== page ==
Talking about a Marketing Revolution
Or if you prefer: COVID-19 – An Opportunity for Marketers to Shine
What if marketers started a revolution and made it our mission to prove that all the economists are wrong? What if we said no to the financial market hysteria and instead stepped up and demonstrated that this is a perfect moment to be innovative and creative. Marketers this is your moment to shine, not to be confined by past behavioural patterns or historic trends.
Nothing in the future can be predicted by past prevailing tendencies. There are no precedents or models for what we are currently going through. The rules that we accepted before COVID-19, may no longer apply. The only thing we know for sure is that we don’t know.
Marketers need to ask – what we can do to save businesses and protect jobs? We need to be ready to adapt, become visionaries and take on new business models.
The great news is that it is already happening. Rather than postulate on what could be done. I would like to share some mini case studies which I have come across that may give you some inspiration.
Case 1: Changing distribution channels
The Business: Pierogi Pierogi – a market / event-based food business.
With the closure of markets and various events like festivals, the owners of Pierogi Pierogi quickly adapted to the new climate by moving to a new business model by changing their distribution channel. They initially targeted home delivery. Using their existing social media networks, they communicated the changes to loyal customers who were now mostly housebound.
In addition, packaging was introduced, now Pierogi Pierogi are able to offer their product through retail food outlets which still have access to the public, providing reach to new customers.
Case 2: Changing customer base
The Business – University Meat – a family run wholesale butcher established in heart of “Little Italy”, Carlton, Victoria, over 50 years.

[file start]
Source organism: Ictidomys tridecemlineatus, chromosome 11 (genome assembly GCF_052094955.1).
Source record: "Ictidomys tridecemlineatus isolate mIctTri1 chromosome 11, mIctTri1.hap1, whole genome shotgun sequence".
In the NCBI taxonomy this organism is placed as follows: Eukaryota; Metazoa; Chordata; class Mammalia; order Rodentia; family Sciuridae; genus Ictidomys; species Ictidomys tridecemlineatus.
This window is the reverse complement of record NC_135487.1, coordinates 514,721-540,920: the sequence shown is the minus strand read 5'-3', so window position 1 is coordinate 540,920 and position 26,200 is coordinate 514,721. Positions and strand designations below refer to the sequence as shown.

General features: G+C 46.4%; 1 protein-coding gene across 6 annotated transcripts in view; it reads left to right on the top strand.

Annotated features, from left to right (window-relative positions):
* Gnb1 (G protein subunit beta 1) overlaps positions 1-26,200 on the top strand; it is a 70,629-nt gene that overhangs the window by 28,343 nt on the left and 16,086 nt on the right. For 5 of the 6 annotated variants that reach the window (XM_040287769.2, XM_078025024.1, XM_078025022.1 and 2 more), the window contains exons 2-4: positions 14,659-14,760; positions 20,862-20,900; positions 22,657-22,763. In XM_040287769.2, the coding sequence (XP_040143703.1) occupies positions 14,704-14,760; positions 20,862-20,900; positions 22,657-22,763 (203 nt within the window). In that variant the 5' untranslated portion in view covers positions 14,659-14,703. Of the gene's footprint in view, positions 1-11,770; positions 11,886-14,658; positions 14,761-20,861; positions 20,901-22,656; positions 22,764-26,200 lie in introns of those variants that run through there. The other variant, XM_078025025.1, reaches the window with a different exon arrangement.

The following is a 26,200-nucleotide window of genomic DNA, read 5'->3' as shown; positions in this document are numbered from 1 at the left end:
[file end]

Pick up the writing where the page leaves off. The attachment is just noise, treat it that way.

As a wholesale butcher, University meats supplied foodservice customers including leading caterers, restaurants, hotels, stadiums and institutions. With the inevitability of the downturn in sales through this segment University meats turned to a new customer – the consumer. On 18 March 2020, they launched ‘For Home’. Ii comprises an online store offering beef, lamb, pork, chicken, sausages, cooked meats and small goods in 1kg pack sizes.
Based on their reputation, they have changed their business model by offering “restaurant quality meat directly to the local community” whilst utilising their existing structure of farmers, supply chain and employees.
Case 3: Sleeping giant
Business: Iconic Live – a technical events production and events management company
With a strong background in technology, “2 years ago we (Iconic Live) set out with a goal to develop a toolset that allows conferences to be delivered virtually”.
Today the events industry has been hit hard. Events are being cancelled; huge money is being lost. The new offering that Iconic Live is presenting is not just the technology as a solution but a 30-minute free virtual conference planning consultation to demonstrate how they can successfully convert an existing conference from “the personal to the virtual”. This is a high involvement decision on the part of the conference organiser. To reduce this perceived risk, they are adding a personal element to enable the conference organiser better understand the benefits of the technology.
Case 4: Partnerships
Northside Fruit & Vegetables – a Melbourne based wholesale produce provider supplying premium local produce to restaurants.
Like other wholesale suppliers, with restaurants turnover significantly reduced, sales were going to be impacted with a flow-on effect to their suppliers. Northside created an online direct to consumer platform offering “fruit and veg boxes” home delivery service.
Having limited exposure to the end consumer, they embarked on an initiative to work with their clients to assist them. Businesses like Theodore’s restaurant or Smith & Deli are making these boxes available to their customers.
These case studies are great examples of innovation in the face of adversity, as the proverb states ‘necessity is the mother of invention’. As marketers we are trained to evaluate what we have got, what are the opportunities and then how do we get there. With these core skills, it is our moment to shine and show how we can assist businesses to survive, and maybe even thrive in these times of unchartered waters.
By Izabella Kobylanski, Principal, Planning Results
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